The painting in this work depicts the saltwater country of Yathikpa where the actions of Bäru the Ancestral Crocodile and Hunters Burrak and Garramatji took place.
After sitting under a tree and preparing rope, ancestral hunters Burrak and Garramatji went out hunting at Yathikpa in their canoe for dugong. The dugong fled to the dangerous waters around Marrtjala, the hunters harpoon striking the rock causing the Ancestral Fires to flare and boil the waters. This lead to the canoe capsizing and drowning to occur. The hunter’s paraphenalia includes their harpoon which still floats with the tides between various clan estates including the Madarrpa’s Yathikpa. This sacred object is known as Dhakandjali. The name specific to a memorial pole for this group is Dhakandjali.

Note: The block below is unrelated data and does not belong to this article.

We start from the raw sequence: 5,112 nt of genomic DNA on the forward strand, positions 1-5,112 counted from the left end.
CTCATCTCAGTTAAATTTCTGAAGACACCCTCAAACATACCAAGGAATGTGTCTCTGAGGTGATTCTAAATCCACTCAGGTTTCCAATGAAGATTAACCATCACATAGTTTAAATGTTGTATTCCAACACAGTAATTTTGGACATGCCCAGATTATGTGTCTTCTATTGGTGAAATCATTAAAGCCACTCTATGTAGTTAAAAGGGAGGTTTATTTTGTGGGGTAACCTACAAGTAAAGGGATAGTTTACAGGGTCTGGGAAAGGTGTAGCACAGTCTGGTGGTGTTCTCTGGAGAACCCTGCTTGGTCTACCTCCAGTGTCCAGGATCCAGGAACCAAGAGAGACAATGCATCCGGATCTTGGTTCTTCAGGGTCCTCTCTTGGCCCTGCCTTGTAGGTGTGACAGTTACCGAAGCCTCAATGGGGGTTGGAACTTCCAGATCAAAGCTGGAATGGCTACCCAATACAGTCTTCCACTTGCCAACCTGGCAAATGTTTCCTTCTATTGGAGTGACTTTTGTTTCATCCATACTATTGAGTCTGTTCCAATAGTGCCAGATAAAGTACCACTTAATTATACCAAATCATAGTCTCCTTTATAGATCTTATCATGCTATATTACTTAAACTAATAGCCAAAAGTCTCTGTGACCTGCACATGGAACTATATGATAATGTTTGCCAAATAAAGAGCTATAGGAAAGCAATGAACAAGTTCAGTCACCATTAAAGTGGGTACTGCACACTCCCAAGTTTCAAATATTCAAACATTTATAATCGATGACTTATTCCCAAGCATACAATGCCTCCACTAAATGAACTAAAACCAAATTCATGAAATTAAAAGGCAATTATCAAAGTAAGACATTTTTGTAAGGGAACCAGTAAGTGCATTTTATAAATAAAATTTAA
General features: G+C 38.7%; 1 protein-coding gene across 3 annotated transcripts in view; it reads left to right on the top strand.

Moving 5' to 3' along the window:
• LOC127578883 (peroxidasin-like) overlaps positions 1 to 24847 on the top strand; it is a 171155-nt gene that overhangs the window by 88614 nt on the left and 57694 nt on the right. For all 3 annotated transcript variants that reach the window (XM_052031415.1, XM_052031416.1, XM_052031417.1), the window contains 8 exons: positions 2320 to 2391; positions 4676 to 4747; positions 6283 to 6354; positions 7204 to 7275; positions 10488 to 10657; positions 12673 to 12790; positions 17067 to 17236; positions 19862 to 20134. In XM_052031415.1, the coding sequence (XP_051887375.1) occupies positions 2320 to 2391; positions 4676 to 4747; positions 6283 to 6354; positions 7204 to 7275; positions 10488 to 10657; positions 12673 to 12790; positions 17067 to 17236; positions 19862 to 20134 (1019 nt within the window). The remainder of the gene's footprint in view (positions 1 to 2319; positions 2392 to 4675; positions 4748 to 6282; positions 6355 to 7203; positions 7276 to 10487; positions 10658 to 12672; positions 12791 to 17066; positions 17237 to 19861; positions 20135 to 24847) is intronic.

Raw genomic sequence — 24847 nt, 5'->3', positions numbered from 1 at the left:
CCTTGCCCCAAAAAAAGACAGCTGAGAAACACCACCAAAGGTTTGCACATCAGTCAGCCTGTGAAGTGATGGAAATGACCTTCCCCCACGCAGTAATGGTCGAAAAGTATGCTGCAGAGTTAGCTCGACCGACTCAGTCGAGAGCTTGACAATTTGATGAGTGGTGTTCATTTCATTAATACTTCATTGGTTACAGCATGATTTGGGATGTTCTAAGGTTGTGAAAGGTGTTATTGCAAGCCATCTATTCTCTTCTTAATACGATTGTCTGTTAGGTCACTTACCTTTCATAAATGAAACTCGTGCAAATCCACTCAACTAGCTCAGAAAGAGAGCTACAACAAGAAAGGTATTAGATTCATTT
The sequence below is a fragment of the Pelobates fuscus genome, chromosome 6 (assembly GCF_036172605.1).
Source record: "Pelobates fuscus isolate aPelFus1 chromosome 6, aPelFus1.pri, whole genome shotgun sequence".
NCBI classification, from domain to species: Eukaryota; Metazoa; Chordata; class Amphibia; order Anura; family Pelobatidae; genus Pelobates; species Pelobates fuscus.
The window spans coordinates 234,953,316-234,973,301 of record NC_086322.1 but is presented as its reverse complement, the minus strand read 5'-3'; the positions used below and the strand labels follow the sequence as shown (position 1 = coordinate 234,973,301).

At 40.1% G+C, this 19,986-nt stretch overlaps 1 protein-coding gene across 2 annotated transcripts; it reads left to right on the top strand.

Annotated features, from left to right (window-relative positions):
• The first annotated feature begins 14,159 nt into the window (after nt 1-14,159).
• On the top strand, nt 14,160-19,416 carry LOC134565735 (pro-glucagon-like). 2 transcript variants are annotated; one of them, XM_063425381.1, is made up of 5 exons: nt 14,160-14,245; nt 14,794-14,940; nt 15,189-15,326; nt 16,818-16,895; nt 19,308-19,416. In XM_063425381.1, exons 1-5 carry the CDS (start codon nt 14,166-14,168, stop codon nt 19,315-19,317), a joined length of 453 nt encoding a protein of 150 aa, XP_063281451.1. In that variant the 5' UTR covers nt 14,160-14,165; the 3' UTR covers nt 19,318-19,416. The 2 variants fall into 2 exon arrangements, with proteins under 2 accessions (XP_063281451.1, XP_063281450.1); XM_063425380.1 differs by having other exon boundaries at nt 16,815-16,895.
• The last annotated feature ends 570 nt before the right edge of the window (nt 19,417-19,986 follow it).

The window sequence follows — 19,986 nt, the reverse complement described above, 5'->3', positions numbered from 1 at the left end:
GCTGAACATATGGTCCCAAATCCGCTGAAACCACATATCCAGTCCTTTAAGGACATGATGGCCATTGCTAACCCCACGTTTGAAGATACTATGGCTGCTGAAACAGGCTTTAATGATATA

The Fire had its origins at Yathikpa and was first ‘carried’ by Bäru the Ancestral Crocodile who took it to sea. Fire represents a profound knowledge that takes wisdom and courage to handle correctly. If you go there, the message reads, be prepared for danger, be prepared for confrontation with the cunning and power of the crocodile and the peril of irrational seas that can boil with fire. The waving Gamata or Seagrass in the sunlit waters is a further metaphoric reference to the subacqueous fire.